What I’ve experienced so far has been a whirlwind. Things are beginning to “slow down” in the sense that now, finally, after the staff and students are all adjusted and (marginally) well-rested, we can begin the work: the intensive dialogue and group art projects that will challenge the students to their very core–and the staff as well–to think about the “other’s” point of view. Opinions change, and things are fluid when it comes to self and relationships. It is here in this setting where art can thrive and truly work its wonder.
One of the reasons I was drawn to the program was that it embodied everything I knew art to be but never experienced for myself. In this program, art is not only a means of expression, but a vehicle for discussion, for opening up channels of one’s self and self awareness that can lead to new discoveries, relationships, and revelations. Arts tell stories, and we all have our own story to tell. I can’t wait to see what the students produce.
I broke down after the first twenty-four hours of being here (thankfully before the students arrived). I felt like a part of myself–a very big part–had been shut down for years as I bulldozed my way through school, eking out papers and bullshit thoughts about taverns in Potosi and communism in Eastern Europe. Okay, maybe it wasn’t all bullshit. I love history, and I love thought, so in a way I suppose I found college stimulating and enriching. But on the flip side, I became so disconnected from myself that I forgot what joy was. I shut that part of me down–the part of me that loves to sing and dance and smile and laugh and soak up sunshine. I put that part of myself on a shelf and told myself that I was here to work. So I did.
I cried a lot in college, which isn’t really saying much, because I cry all the time. But I became very sad in a way that I hadn’t been in years. Why? I couldn’t understand. I couldn’t rationalize it. I had been given everything that I thought was important to me–a top notch education, a means to a career and a life of “success” in any profession I chose, a loving family who supported me, an on-campus apartment…even my meals were prepared for me. I had nothing to do. I had no reason to engage with the world.
So I didn’t. I spent days–days–in the library, in the horribly dark and depressing basement, watching movies (for school, really), reading (sometimes very dry) articles about any sort of “ism” you can think of. I chewed on words and spat them back out in paragraphs and pages. And at the end of almost every day, I walked back to my apartment, exhausted, depressed, and alone.
Maybe I’m being a bit extreme. It wasn’t all horrible. But even fun felt forced, because I had this constant weight on my chest that I was missing a deadline or missing a connection and wouldn’t be approved of. This is why I can’t do grad school right now. I need to remove the cinderblock from my chest and breathe.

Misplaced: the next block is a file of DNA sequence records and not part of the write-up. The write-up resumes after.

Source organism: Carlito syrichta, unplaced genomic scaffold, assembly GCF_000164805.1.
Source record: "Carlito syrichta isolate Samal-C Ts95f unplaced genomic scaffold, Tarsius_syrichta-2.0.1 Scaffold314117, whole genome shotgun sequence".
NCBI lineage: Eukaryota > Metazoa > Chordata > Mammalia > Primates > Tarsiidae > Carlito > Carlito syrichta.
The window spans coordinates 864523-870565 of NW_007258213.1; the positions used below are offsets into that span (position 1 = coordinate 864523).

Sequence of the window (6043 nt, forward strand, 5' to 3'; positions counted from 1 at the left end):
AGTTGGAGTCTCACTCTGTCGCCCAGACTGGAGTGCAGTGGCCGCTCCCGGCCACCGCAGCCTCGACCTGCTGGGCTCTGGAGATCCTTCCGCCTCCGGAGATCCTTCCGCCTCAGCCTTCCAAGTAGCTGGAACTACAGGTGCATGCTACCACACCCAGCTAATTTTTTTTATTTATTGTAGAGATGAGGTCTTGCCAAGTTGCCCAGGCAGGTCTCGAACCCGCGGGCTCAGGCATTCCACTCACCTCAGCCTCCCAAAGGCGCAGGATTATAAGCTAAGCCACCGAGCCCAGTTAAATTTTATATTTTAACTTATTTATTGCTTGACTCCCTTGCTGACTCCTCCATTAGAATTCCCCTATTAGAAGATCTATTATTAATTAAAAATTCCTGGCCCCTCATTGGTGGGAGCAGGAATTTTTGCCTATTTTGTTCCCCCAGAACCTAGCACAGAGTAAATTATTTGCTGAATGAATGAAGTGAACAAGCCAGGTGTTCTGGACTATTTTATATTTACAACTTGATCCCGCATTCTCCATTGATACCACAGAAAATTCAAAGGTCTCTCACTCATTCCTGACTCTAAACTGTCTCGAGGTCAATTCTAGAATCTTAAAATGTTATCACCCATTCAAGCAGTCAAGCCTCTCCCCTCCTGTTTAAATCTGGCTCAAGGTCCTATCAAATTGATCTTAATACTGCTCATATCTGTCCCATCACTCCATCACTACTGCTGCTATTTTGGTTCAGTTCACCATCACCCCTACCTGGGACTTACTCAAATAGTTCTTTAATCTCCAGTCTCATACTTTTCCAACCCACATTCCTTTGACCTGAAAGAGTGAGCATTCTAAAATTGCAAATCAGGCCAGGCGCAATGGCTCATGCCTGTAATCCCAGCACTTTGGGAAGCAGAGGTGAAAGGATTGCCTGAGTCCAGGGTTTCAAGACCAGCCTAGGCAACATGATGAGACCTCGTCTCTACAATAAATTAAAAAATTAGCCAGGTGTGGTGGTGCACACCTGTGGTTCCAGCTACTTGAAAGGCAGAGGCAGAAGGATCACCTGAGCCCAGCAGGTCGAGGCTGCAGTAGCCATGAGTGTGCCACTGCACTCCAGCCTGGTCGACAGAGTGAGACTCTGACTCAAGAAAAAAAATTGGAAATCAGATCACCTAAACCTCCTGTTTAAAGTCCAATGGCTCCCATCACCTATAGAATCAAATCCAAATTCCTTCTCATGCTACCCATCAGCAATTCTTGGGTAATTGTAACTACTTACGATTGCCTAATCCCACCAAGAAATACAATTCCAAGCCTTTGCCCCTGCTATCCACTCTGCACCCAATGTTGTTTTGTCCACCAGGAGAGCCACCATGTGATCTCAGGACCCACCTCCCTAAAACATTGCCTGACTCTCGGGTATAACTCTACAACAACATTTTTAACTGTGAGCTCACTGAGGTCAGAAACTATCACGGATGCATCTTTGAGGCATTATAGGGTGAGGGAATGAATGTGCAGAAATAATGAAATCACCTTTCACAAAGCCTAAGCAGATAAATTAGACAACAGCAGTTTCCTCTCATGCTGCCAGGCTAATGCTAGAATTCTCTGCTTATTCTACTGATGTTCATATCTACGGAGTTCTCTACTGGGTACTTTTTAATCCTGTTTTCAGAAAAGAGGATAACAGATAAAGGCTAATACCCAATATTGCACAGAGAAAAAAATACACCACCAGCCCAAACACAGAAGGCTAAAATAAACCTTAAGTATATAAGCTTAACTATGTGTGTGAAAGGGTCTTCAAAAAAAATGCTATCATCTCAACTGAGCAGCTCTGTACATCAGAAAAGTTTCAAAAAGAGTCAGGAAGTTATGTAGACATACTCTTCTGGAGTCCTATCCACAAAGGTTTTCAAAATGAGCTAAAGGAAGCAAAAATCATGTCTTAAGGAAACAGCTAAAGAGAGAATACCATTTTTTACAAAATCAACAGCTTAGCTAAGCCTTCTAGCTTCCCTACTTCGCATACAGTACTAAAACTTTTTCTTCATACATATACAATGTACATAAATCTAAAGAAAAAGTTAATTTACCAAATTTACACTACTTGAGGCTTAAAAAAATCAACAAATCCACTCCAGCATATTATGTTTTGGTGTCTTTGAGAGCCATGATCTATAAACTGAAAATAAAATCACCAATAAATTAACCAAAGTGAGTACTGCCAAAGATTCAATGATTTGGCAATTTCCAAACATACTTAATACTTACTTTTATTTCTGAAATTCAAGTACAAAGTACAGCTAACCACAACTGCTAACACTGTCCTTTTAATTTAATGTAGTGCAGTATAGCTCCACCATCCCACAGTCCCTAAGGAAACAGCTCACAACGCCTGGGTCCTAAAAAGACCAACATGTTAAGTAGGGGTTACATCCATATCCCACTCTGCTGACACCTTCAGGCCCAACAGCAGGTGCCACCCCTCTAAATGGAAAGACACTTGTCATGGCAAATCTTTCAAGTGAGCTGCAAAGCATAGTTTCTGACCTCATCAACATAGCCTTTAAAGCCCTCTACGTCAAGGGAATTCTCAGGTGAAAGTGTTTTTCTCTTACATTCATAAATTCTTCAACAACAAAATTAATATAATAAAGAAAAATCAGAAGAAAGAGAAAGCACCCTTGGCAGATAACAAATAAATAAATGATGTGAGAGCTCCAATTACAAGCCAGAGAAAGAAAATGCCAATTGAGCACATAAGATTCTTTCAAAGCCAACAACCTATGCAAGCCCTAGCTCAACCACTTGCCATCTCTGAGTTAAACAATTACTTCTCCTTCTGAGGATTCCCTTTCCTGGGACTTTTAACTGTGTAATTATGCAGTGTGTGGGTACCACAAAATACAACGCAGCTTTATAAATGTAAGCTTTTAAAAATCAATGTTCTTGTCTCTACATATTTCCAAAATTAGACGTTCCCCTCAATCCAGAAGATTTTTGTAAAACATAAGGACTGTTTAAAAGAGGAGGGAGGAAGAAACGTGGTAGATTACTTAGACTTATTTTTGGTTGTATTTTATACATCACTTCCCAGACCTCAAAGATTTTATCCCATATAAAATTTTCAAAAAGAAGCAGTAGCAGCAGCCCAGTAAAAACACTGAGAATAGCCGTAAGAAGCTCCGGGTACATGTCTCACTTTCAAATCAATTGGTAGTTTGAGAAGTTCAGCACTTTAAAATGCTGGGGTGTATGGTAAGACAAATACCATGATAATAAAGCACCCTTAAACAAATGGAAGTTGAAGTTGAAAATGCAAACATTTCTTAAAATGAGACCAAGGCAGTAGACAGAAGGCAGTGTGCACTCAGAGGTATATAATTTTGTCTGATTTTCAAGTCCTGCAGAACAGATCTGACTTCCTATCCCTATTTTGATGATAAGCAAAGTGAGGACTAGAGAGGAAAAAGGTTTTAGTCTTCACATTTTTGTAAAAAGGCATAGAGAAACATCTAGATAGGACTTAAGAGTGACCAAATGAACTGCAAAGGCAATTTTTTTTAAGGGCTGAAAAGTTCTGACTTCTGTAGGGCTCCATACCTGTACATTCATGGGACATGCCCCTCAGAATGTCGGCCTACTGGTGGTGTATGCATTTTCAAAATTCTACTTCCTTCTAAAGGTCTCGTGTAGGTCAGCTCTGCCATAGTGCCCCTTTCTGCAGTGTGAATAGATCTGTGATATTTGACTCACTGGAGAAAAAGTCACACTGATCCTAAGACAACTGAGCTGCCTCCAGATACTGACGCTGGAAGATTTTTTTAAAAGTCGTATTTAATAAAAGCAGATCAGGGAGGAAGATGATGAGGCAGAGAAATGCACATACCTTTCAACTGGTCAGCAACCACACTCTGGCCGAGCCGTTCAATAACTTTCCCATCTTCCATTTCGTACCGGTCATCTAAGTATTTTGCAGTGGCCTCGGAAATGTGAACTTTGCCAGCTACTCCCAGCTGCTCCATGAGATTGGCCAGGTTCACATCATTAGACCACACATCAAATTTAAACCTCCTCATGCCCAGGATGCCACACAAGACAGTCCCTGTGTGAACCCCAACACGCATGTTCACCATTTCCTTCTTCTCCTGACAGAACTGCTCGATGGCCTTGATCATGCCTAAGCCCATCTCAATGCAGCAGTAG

Still, Artsbridge is definitely not a walk in the park. It is challenging me in so many ways that school never did. I can’t ever escape if things get tough, and escape has always been my go-to mechanism. But I wonder if, during my escapes, I was ever processing anything. No, I don’t think so. I think I just shut down.
This is what teenagers (and some adults) do; if something is difficult, you go to sleep, go on facebook, go to the library…shut down. Overload. Done. And sometimes we need to shut ourselves off so that we don’t implode. But we never deal with what is in front of us if we don’t, well, stay and deal.
My impulse has always been to run away. Now I feel like I want to run to something. I ran to Artsbridge, and once I arrived, I couldn’t believe I was here. I felt confused, consumed, and alien. I suppose this is natural. I think it is. But I’ve always wondered about people who stay–why is it that they can bear the brunt of things that make me cringe and cry? For many people, it’s not a choice. For the students of Artsbridge, they don’t have the opportunity to run away. Home is a battlefield. In my own experience, I can’t begin to understand this.
I’m struggling to conclude this posting, probably because Artsbridge is only beginning, and I know my experiences will change how I feel. I’m so excited for what is to come, and I feel more prepared than I’ve ever been. This is not to say that any of this will be easy, but life isn’t easy. It’s messy and horribly broken. There’s a Jewish concept called “tikkun olam,” which means “repairing the world.” There’s a similar concept in Christianity: “go and make disciples of all nations”–not by force, and not by might, but by building relationships with others, as did Christ, for whom “their is neither Jew nor Greek, neither slave nor free.” I’m learning that discipleship doesn’t mean force or change. It means meeting people where they are, and staying with them to talk about their lives. It doesn’t mean “correct” or “incorrect.” It means understanding. This is the discipleship I want to live, and in a scary way, I feel that I’ve come to the right place–not to talk about religion, but to break down barriers and realize we are all exactly the same in this world.
I realize this is a self-centered blog today. I’m hoping that eventually I can stop posting about myself and write about my observations from an unbiased perspective. But that’s why I’m not a journalist…not yet, anyway. I love you all, dear family and my friends who I hope are reading this and thinking about me, because I’m thinking about you, and I love you all very, very much.
PS–If you want to learn more about this amazing program, please visit www.artsbridgeinstitute.org. You will be amazed.